[responsivevoice_button voice="UK English Female" buttontext="Listen to Post”]
Scientists are closing in on a blood test for fibromyalgia, and the result could save patients from what is currently a lengthy and vague process of diagnosis.
Researchers at Ohio State University are now aiming to have a diagnostic blood test available for widespread use within the next five years.
Their confidence stems from a recently discovered biomarker - a "metabolic fingerprint" as the researchers put it - traceable in the blood of those with the disorder.
"We found clear, reproducible metabolic patterns in the blood of dozens of patients with fibromyalgia," says lead author Kevin Hackshaw, a rheumatologist at Ohio State University.
"This brings us much closer to a blood test than we have ever been."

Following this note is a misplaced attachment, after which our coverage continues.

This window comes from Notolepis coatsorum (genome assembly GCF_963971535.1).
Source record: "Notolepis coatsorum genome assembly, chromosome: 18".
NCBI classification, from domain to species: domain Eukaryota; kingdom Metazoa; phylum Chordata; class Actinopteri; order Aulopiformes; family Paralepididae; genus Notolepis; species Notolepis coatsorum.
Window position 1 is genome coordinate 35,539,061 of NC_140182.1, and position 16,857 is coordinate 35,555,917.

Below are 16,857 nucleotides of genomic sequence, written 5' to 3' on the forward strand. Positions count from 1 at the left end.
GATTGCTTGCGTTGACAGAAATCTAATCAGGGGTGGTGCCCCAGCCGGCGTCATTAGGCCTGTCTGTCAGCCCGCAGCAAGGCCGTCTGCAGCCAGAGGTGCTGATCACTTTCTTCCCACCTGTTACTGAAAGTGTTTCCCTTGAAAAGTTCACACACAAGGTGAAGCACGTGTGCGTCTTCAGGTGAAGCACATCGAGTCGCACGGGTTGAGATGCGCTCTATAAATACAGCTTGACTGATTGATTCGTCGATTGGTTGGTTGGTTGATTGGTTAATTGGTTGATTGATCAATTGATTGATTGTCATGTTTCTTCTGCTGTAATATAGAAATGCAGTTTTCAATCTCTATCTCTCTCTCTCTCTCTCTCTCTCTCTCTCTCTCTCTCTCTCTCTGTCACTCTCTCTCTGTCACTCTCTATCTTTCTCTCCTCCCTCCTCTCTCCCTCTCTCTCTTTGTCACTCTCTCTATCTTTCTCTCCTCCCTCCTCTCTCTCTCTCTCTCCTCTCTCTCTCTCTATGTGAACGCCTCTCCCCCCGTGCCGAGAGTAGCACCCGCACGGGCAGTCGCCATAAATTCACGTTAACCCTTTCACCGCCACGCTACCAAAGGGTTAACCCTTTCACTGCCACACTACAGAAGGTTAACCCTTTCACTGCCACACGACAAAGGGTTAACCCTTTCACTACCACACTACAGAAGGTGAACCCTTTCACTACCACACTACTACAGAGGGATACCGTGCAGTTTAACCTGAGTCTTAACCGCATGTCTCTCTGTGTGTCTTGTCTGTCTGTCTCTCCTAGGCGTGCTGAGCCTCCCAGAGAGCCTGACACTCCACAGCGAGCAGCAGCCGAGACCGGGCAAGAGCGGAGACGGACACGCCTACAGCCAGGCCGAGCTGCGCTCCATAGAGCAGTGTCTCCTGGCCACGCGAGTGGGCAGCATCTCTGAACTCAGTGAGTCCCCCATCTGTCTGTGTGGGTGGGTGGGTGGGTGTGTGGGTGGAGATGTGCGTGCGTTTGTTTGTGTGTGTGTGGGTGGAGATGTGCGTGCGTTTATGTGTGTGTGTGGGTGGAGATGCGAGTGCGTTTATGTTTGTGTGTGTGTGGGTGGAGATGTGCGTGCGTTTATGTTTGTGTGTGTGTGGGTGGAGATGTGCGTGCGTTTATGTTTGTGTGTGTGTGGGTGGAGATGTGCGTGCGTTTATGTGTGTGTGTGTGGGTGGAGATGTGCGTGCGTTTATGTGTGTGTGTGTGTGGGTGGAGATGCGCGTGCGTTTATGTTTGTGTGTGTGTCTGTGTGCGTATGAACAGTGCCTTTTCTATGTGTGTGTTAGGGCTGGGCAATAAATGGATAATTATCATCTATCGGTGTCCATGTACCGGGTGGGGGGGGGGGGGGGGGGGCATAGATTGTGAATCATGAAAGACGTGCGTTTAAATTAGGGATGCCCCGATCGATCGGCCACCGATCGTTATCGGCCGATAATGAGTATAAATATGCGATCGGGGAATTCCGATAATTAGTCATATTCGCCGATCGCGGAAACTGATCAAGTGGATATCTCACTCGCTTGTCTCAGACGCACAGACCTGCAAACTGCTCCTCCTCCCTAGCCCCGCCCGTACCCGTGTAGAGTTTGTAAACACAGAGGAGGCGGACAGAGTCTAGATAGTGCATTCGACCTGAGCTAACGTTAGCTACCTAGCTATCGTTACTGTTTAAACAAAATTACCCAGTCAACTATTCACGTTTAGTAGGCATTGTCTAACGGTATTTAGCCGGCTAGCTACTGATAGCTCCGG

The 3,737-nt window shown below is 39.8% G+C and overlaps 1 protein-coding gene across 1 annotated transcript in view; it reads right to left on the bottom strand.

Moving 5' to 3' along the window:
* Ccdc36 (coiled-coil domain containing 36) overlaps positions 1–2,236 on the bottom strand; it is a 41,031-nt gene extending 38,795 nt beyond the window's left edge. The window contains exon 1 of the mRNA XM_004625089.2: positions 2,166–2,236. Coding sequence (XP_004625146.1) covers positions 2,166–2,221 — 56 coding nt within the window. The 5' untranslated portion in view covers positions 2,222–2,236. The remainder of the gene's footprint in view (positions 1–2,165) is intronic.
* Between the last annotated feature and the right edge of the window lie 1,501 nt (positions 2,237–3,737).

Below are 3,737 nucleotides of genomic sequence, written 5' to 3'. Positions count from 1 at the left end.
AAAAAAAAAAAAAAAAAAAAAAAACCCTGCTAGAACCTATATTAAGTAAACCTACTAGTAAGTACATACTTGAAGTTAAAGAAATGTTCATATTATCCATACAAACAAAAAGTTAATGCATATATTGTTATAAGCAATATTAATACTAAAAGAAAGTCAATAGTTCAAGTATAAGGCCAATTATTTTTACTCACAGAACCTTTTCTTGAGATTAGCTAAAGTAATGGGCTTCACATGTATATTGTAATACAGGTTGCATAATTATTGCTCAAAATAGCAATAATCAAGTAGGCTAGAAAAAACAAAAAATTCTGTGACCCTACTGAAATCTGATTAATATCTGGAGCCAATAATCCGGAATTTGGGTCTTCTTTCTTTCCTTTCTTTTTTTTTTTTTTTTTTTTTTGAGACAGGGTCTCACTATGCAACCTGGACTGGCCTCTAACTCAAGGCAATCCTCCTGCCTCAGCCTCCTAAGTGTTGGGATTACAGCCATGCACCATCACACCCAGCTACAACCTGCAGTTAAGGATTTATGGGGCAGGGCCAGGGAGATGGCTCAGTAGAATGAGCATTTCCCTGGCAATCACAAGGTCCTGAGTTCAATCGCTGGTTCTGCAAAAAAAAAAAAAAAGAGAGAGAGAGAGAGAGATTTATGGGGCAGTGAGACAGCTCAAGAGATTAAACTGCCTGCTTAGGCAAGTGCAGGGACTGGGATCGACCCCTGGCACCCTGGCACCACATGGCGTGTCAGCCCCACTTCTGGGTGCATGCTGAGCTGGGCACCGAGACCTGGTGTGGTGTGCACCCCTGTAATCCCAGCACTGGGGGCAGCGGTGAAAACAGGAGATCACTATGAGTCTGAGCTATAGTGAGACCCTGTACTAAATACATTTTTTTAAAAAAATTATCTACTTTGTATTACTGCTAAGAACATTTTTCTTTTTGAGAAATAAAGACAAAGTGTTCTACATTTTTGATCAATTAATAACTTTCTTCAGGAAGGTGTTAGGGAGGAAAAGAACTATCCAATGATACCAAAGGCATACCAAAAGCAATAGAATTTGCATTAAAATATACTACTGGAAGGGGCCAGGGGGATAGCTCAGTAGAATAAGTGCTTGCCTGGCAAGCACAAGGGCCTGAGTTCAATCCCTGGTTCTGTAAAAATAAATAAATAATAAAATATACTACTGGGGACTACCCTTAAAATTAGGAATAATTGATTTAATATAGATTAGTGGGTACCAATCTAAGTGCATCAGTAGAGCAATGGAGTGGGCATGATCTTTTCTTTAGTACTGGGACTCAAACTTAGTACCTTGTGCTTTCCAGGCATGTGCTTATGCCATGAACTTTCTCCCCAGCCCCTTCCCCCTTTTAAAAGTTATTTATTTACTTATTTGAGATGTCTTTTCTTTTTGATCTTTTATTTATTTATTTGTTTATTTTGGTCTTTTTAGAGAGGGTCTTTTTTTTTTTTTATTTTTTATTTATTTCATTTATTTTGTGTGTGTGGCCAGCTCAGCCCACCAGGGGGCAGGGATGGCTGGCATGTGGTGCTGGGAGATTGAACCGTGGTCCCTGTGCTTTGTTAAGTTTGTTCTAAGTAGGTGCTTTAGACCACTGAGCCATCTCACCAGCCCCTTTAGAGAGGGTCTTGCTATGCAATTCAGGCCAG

Fibromyalgia is a common, debilitating, and poorly understood disorder, marked by widespread pain and fatigue, with no known cause and absolutely no cure.
In the United States, it's the most common cause of chronic widespread pain, and that's not even counting the thousands of patients who go undiagnosed every year.
Without a reliable way to detect this disorder, it's estimated that up to three out of four people with the condition remain undiagnosed. And on average it can take five years from when a person's symptoms first appear to them actually receiving a diagnosis.
In total, the US Centers for Disease Control and Prevention estimates that about two percent of the population – around four million adults – have fibromyalgia, with women making up a disproportionate slice.